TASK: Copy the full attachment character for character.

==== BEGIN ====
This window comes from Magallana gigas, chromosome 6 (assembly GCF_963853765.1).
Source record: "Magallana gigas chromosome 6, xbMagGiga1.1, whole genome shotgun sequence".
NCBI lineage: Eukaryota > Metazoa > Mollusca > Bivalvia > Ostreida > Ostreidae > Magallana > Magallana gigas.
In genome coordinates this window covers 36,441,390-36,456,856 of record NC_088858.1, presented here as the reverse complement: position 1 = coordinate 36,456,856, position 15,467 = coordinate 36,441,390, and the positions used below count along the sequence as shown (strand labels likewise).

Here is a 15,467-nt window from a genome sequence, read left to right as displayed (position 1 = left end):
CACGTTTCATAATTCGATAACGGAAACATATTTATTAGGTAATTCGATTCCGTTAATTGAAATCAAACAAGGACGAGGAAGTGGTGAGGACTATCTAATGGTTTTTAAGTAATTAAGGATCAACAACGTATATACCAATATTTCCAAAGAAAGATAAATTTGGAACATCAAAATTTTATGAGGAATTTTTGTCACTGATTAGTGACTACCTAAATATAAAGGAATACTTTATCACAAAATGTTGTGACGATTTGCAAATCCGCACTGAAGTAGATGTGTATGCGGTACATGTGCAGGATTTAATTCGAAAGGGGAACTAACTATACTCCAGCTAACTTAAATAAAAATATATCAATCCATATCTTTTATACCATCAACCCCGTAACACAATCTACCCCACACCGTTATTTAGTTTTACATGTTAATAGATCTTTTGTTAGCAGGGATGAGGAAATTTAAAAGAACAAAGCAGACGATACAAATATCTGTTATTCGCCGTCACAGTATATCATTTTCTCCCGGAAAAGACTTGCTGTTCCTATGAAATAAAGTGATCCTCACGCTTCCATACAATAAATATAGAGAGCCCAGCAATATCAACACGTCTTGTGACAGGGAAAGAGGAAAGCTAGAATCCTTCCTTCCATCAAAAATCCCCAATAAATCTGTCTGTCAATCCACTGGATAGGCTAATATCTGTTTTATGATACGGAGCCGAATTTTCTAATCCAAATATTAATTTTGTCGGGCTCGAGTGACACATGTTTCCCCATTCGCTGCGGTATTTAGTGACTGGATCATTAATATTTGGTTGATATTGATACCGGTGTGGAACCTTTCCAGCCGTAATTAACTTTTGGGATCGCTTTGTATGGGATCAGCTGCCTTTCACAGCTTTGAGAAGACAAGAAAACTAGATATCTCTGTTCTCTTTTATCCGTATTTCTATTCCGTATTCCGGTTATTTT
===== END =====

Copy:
This window comes from Magallana gigas, chromosome 6 (assembly GCF_963853765.1).
Source record: "Magallana gigas chromosome 6, xbMagGiga1.1, whole genome shotgun sequence".
NCBI lineage: Eukaryota > Metazoa > Mollusca > Bivalvia > Ostreida > Ostreidae > Magallana > Magallana gigas.
In genome coordinates this window covers 36,441,390-36,456,856 of record NC_088858.1, presented here as the reverse complement: position 1 = coordinate 36,456,856, position 15,467 = coordinate 36,441,390, and the positions used below count along the sequence as shown (strand labels likewise).

Here is a 15,467-nt window from a genome sequence, read left to right as displayed (position 1 = left end):
CACGTTTCATAATTCGATAACGGAAACATATTTATTAGGTAATTCGATTCCGTTAATTGAAATCAAACAAGGACGAGGAAGTGGTGAGGACTATCTAATGGTTTTTAAGTAATTAAGGATCAACAACGTATATACCAATATTTCCAAAGAAAGATAAATTTGGAACATCAAAATTTTATGAGGAATTTTTGTCACTGATTAGTGACTACCTAAATATAAAGGAATACTTTATCACAAAATGTTGTGACGATTTGCAAATCCGCACTGAAGTAGATGTGTATGCGGTACATGTGCAGGATTTAATTCGAAAGGGGAACTAACTATACTCCAGCTAACTTAAATAAAAATATATCAATCCATATCTTTTATACCATCAACCCCGTAACACAATCTACCCCACACCGTTATTTAGTTTTACATGTTAATAGATCTTTTGTTAGCAGGGATGAGGAAATTTAAAAGAACAAAGCAGACGATACAAATATCTGTTATTCGCCGTCACAGTATATCATTTTCTCCCGGAAAAGACTTGCTGTTCCTATGAAATAAAGTGATCCTCACGCTTCCATACAATAAATATAGAGAGCCCAGCAATATCAACACGTCTTGTGACAGGGAAAGAGGAAAGCTAGAATCCTTCCTTCCATCAAAAATCCCCAATAAATCTGTCTGTCAATCCACTGGATAGGCTAATATCTGTTTTATGATACGGAGCCGAATTTTCTAATCCAAATATTAATTTTGTCGGGCTCGAGTGACACATGTTTCCCCATTCGCTGCGGTATTTAGTGACTGGATCATTAATATTTGGTTGATATTGATACCGGTGTGGAACCTTTCCAGCCGTAATTAACTTTTGGGATCGCTTTGTATGGGATCAGCTGCCTTTCACAGCTTTGAGAAGACAAGAAAACTAGATATCTCTGTTCTCTTTTATCCGTATTTCTATTCCGTATTCCGGTTATTTT